chickens

Multi-racial chickens, Jack and Brownie

Old MacDonald had some chickens

We have had chickens since the beginning, and I’m ok with that as long as they stay out of my garden. There are periods that we have more than one rooster and the morning ode to dawn is a little more than I can bear. Then I start in on how we don’t want a Palenque (a fighting rooster ranch), and it’s time for chicken soup. (See Why did the chicken cross the road) The number of our hens vary, and as my husband is all about bulikos (speckled), he likes to try for genetic variety in our flock. Just this week, we discovered we have a culeca (broody) hen, and that means peeps before too long!

turkey

Meet the Turkeys!

Old MacDonald had some turkeys

One day out in the field that we share-crop, my husband found a turkey–just out of the blue. He snuck up on it and pounced. With a wing clip, Mr. Turkey joined our barnyard critters. He didn’t much like the kids at first and kept pecking at them. We were concerned he might peck out an eye. I think he thought of them as interlopers. He eventually stopped when the sheer number of kids overwhelmed him.

We then found him a Mrs. Turkey and the newly wedded pair couldn’t be happier. Both are a little young for egg production, but we have hopes. The funny thing is the coloring. Mr. Turkey is bluish, and Mrs. Turkey is pinkish–talk about gender coding!

rabbit

Kinda looks like Thumper!

Old MacDonald had some

We’ve kept rabbits before and always found them light maintenance and reasonably profitable. (See Waskely Wabbits) So when my husband was offered four adult females for $100 pesos, he jumped at the offer. They are currently free-range rabbits, which means my backyard garden is on hold. I think I may have to do a container garden on the roof as rabbits just won’t be contained.

kitten

AWW!

Old MacDonald had some cats

We’ve had at least one cat since moving to Mexico. We even brought our cat with us from the U.S. However, our neighbors have caused the premature deaths of many of our cats with a random distribution of rat poison. (See 101 Perritos)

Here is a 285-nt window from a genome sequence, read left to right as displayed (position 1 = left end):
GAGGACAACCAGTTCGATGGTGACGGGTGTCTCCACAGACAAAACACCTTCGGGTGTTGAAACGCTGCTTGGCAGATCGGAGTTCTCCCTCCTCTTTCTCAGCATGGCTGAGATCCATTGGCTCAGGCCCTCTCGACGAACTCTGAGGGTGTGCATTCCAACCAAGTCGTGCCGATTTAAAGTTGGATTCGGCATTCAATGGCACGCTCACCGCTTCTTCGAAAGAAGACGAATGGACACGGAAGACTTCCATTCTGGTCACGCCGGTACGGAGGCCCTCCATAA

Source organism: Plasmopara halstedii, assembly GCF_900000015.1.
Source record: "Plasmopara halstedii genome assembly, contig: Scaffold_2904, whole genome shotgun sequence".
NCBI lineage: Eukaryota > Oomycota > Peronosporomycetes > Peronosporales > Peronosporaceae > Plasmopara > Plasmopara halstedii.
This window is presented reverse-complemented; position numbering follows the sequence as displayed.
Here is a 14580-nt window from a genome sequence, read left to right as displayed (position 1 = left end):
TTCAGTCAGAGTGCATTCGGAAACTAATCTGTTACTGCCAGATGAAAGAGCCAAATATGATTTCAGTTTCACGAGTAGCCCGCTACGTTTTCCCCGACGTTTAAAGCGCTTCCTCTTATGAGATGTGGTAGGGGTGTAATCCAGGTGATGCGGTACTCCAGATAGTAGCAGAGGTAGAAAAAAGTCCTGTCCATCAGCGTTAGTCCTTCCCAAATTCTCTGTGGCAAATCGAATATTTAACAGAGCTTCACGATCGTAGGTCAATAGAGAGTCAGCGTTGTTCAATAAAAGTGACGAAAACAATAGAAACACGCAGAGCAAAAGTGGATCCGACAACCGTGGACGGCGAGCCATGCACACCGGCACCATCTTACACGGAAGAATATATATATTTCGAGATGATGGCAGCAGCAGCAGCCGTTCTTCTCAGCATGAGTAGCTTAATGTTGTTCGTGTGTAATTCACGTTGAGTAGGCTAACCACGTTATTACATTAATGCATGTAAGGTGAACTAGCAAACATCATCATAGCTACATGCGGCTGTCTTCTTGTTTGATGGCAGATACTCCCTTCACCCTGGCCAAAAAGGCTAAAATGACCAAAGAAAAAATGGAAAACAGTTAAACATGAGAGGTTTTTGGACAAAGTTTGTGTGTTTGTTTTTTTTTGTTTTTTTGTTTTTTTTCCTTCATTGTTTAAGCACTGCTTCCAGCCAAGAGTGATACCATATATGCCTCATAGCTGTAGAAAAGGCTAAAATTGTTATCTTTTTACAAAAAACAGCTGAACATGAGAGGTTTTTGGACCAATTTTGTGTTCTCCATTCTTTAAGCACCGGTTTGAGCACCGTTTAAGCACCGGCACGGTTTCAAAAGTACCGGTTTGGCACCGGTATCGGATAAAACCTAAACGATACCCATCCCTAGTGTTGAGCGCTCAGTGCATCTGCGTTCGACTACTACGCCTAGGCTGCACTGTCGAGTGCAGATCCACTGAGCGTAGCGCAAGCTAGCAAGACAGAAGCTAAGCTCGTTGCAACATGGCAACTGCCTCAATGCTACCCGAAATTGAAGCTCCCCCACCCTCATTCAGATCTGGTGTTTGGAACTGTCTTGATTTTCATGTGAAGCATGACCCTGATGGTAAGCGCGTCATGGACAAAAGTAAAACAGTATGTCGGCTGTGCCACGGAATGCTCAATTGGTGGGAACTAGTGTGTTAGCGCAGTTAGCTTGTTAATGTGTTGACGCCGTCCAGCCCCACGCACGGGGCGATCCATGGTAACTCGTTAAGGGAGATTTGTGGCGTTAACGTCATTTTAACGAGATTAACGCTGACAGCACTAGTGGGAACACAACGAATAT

Licorice, aka Lickie, has had 3 litters, but this is the first time any of the kittens have survived.  This time, she presented us with three little kittens, Lickie 2, Devil 2 (who looks like our adopted rescue kitten Devil) and Sancha.  There’s a joke here.  To be “el hijo de Sancho” means the child is the result of someone other than the husband.  Lickie 2 looks like her mom.  Devil 2 looks like Devil.  But Sancha, well, she looked like the neighbor’s tom cat.  We put Sancha up for adoption, so that cut the engorda de gatos (cat fattening business) down to 4.

My husband, who isn’t a big fan of cats generally has changed his opinion. Our cats are excellent mousers. As we have quite a bit of dried food to make it through until the rainy season for all of our grazers, there are mice. The cats have been doing a bang-up job of keeping the rodent population to a minimum. I’m a little concerned about the rabbits, though. Baby bunnies look an awfully lot like baby mice after all.

chokis

Chokis and Fiona

Old MacDonald had a dog, and Chokis was his name-O

We’ve had a number of puppies and dogs in residence during our 9 years in Mexico. (See 101 Perritos) Our current canine pal is Chokis. My husband has moved him outside the gated community of animals, but he is as faithful as…well a dog. He sleeps next to Fiona right in front of the house and is so pleased to see us pull up on the moto that he pees himself. Talk about puppy love! He does a great job of letting us know when someone passes (as does Fiona).

cow

How now brown cow–uh–bull?

Old MacDonald had a cow

My husband has had a bee in his bonnet for about a year wanting a becerro (cow). I have been opposed to this idea just because we honestly don’t have room. The spacing challenge didn’t dismay him in the least. Finally, he broke down and bought his brother’s year old bull for 3 goats and $3000 pesos. He presented it to me as a rescue mission. He bought the bovine because B didn’t take proper care of him. It’s itty bitty living space was knee deep in mud and poop. Well, the deal was already done, whether or not I approved and so now we have a cow, or rather a bull. The plan is to engordar (fatten) him up and sell him full grown for meat. We tend to get extremely attached to our animals so we will see if that happens or not. Let’s call him Toro

E-I-E-I-O